Angel network she1K has syndicated an early-stage investment in Farmshelf, according to an article published today on AgFunder News. Singapore-based she1K, which is known for its global female executive leadership, did not disclose financial terms of the deal. Farmshelf is the third company to join its portfolio
Whereas many companies in the vertical farming space right now have massive indoor facilities aiming to produce millions of heads of leafy greens, Farmshelf differentiates itself by staying focused on smaller spaces like supermarkets, offices, hotels, and restaurants. Its bookcase-sized farm grows leafy greens and herbs using a combination of custom LEDs, sensors, and software that deliver water, nutrients, and the optimal amount of light needed for each crop. The system, which can simply be plugged into a wall and connected to WiFi, is already at a number of restaurants, hotels, and other spaces, including NYC chain Tender Greens, Marriott Marquis Times Square, and the Condé Nast offices.
The Farmshelf system is currently available to businesses in parts of Texas and California, and will be available to customers “in most major markets” in 2020.
Farmshelf isn’t the only indoor farming initiative kicking off December with big news. Across the Atlantic, agtech company Liberty Produce has finally launched its vertical farming project that looks to improve both crop yield and operational costs for vertical farming through improved, more automated tech.
According to a press release sent to The Spoon, Liberty Produce has partnered with several entities for the project. While most were not disclosed, a major one is Crop Health and Protection (CHAP), a network of scientists, farmers, researchers, academics, and businesses developing new ways to use technology to improve the farming system in the UK. Work on the Liberty Produce project is being done at CHAP’s Fine Phenotyping Lab at Rothamsted Research in the UK, with experts experimenting with plants’ responses to different light intensities and studying the best LED “recipes” for crops.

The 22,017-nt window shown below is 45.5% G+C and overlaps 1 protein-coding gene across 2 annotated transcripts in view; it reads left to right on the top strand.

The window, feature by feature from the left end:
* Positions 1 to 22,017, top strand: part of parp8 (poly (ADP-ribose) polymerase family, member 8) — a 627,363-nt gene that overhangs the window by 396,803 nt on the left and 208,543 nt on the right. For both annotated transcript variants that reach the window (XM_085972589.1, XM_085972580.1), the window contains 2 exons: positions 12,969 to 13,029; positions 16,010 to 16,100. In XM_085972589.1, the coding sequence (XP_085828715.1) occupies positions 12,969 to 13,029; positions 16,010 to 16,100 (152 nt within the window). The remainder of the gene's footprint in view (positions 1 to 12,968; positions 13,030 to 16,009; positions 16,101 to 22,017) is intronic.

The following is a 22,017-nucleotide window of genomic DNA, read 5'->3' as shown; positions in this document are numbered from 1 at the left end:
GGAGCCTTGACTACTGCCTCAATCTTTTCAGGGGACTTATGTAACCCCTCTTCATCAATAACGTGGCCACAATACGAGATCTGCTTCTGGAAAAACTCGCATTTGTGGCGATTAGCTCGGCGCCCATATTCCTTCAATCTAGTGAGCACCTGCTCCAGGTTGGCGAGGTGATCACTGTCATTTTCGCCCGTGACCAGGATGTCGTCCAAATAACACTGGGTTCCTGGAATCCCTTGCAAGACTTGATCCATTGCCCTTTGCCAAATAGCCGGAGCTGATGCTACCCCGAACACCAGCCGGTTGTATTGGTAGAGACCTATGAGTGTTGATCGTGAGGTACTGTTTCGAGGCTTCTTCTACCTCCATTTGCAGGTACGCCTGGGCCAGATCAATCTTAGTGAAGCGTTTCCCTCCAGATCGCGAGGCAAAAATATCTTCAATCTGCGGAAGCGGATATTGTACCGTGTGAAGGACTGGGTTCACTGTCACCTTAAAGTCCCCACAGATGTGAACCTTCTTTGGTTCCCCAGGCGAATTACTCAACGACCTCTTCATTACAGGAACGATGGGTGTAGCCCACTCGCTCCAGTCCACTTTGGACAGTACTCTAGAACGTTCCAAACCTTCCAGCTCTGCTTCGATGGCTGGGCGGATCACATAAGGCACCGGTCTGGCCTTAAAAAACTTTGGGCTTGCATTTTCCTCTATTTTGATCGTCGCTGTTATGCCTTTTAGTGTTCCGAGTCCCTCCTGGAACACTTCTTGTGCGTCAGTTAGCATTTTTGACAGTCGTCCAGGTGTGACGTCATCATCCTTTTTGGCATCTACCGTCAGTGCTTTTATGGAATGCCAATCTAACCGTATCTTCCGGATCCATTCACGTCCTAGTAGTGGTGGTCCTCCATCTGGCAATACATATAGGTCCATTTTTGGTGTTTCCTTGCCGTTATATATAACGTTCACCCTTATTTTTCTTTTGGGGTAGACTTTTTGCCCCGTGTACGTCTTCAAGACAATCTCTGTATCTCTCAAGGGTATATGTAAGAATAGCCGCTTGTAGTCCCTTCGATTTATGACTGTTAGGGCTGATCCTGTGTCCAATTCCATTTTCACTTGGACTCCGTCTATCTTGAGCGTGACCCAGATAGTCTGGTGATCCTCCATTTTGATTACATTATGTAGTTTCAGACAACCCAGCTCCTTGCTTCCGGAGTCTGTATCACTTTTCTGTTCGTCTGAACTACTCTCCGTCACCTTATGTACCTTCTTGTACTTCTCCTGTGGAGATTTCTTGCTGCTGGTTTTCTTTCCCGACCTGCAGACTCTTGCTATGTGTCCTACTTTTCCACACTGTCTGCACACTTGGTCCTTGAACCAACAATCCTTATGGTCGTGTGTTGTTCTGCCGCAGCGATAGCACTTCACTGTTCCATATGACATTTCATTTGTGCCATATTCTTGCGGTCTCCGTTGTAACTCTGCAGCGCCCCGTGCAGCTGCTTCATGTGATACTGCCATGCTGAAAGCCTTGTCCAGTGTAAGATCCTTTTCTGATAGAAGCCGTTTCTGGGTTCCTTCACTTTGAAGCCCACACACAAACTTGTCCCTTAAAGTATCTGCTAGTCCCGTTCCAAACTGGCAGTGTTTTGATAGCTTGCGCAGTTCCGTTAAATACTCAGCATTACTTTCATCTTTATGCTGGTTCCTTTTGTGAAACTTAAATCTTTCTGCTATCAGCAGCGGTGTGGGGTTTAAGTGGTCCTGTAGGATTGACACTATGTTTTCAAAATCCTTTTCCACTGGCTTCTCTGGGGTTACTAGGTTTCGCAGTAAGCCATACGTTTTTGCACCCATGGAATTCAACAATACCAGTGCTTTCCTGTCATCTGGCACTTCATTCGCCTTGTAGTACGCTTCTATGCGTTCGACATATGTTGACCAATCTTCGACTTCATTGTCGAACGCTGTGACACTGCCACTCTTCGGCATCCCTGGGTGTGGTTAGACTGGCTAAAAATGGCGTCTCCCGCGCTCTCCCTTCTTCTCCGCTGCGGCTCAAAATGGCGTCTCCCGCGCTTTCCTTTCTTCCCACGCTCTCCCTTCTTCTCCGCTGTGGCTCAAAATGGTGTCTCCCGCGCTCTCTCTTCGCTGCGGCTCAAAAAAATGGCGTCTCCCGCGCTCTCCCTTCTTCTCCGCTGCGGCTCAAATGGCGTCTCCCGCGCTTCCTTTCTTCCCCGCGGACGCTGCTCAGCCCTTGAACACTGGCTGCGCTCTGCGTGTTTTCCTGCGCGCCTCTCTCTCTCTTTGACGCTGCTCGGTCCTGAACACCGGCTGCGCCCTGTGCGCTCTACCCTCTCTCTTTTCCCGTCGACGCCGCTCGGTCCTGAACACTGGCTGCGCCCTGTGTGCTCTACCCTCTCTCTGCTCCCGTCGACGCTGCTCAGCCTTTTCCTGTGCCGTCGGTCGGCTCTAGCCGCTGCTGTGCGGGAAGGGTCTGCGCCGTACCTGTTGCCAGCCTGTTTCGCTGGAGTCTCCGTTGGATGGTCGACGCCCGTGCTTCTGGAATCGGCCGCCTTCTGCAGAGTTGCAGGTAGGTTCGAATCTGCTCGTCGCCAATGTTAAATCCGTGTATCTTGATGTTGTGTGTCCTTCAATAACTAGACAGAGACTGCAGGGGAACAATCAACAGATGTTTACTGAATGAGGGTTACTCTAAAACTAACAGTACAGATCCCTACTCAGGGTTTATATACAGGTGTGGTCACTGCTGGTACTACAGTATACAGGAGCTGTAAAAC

“There’s lots we don’t know about growing plants in this artificial environment and we’re not giving them optimal conditions,” Liberty Produce founder Zeina Chapman told The Spoon earlier this year. “With lighting, there isn’t an option to control it in a way that maximizes plant growth. So we might be putting plants under stress.”
Liberty also wants to use more automation to make the concept of vertical farming easier for the anyone, something Farmshelf also appears to be striving for with its plug-in-and-go system.
It’s an admirable goal to strive for, especially if it can get more locally grown produce into the hands of more cafeterias, universities, local businesses, and, eventually, individual homes.
The test — and something we’ll hear more about in 2020 — will be whether the vertical farming industry can find a way to do this cost effectively. There’s plenty of hype right now around the promises of vertical farming. As to whether it can actually become an everyday reality for the everyman, the jury is still out.